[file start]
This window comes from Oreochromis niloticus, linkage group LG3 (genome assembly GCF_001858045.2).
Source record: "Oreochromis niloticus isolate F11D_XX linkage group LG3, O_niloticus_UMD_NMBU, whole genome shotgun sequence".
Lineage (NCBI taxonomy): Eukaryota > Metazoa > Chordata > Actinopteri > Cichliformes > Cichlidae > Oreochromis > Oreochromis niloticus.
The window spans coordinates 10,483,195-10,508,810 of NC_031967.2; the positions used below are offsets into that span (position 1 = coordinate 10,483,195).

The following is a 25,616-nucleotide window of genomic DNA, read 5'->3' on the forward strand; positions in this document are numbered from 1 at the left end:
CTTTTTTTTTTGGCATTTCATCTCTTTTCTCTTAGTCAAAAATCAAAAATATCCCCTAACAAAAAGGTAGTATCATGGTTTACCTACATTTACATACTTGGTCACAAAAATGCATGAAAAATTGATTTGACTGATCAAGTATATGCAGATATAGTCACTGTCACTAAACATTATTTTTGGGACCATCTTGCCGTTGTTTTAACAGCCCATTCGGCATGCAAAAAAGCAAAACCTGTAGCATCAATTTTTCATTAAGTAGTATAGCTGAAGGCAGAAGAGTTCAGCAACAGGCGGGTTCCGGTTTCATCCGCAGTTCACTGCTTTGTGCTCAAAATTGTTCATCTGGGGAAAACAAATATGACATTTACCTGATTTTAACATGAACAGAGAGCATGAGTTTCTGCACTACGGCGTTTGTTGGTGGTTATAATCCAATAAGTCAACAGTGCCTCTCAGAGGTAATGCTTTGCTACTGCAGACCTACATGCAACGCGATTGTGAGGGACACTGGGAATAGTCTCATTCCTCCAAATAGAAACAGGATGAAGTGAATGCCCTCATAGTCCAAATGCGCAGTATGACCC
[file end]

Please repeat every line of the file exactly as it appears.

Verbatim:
This window comes from Oreochromis niloticus, linkage group LG3 (genome assembly GCF_001858045.2).
Source record: "Oreochromis niloticus isolate F11D_XX linkage group LG3, O_niloticus_UMD_NMBU, whole genome shotgun sequence".
Lineage (NCBI taxonomy): Eukaryota > Metazoa > Chordata > Actinopteri > Cichliformes > Cichlidae > Oreochromis > Oreochromis niloticus.
The window spans coordinates 10,483,195-10,508,810 of NC_031967.2; the positions used below are offsets into that span (position 1 = coordinate 10,483,195).

The following is a 25,616-nucleotide window of genomic DNA, read 5'->3' on the forward strand; positions in this document are numbered from 1 at the left end:
CTTTTTTTTTTGGCATTTCATCTCTTTTCTCTTAGTCAAAAATCAAAAATATCCCCTAACAAAAAGGTAGTATCATGGTTTACCTACATTTACATACTTGGTCACAAAAATGCATGAAAAATTGATTTGACTGATCAAGTATATGCAGATATAGTCACTGTCACTAAACATTATTTTTGGGACCATCTTGCCGTTGTTTTAACAGCCCATTCGGCATGCAAAAAAGCAAAACCTGTAGCATCAATTTTTCATTAAGTAGTATAGCTGAAGGCAGAAGAGTTCAGCAACAGGCGGGTTCCGGTTTCATCCGCAGTTCACTGCTTTGTGCTCAAAATTGTTCATCTGGGGAAAACAAATATGACATTTACCTGATTTTAACATGAACAGAGAGCATGAGTTTCTGCACTACGGCGTTTGTTGGTGGTTATAATCCAATAAGTCAACAGTGCCTCTCAGAGGTAATGCTTTGCTACTGCAGACCTACATGCAACGCGATTGTGAGGGACACTGGGAATAGTCTCATTCCTCCAAATAGAAACAGGATGAAGTGAATGCCCTCATAGTCCAAATGCGCAGTATGACCC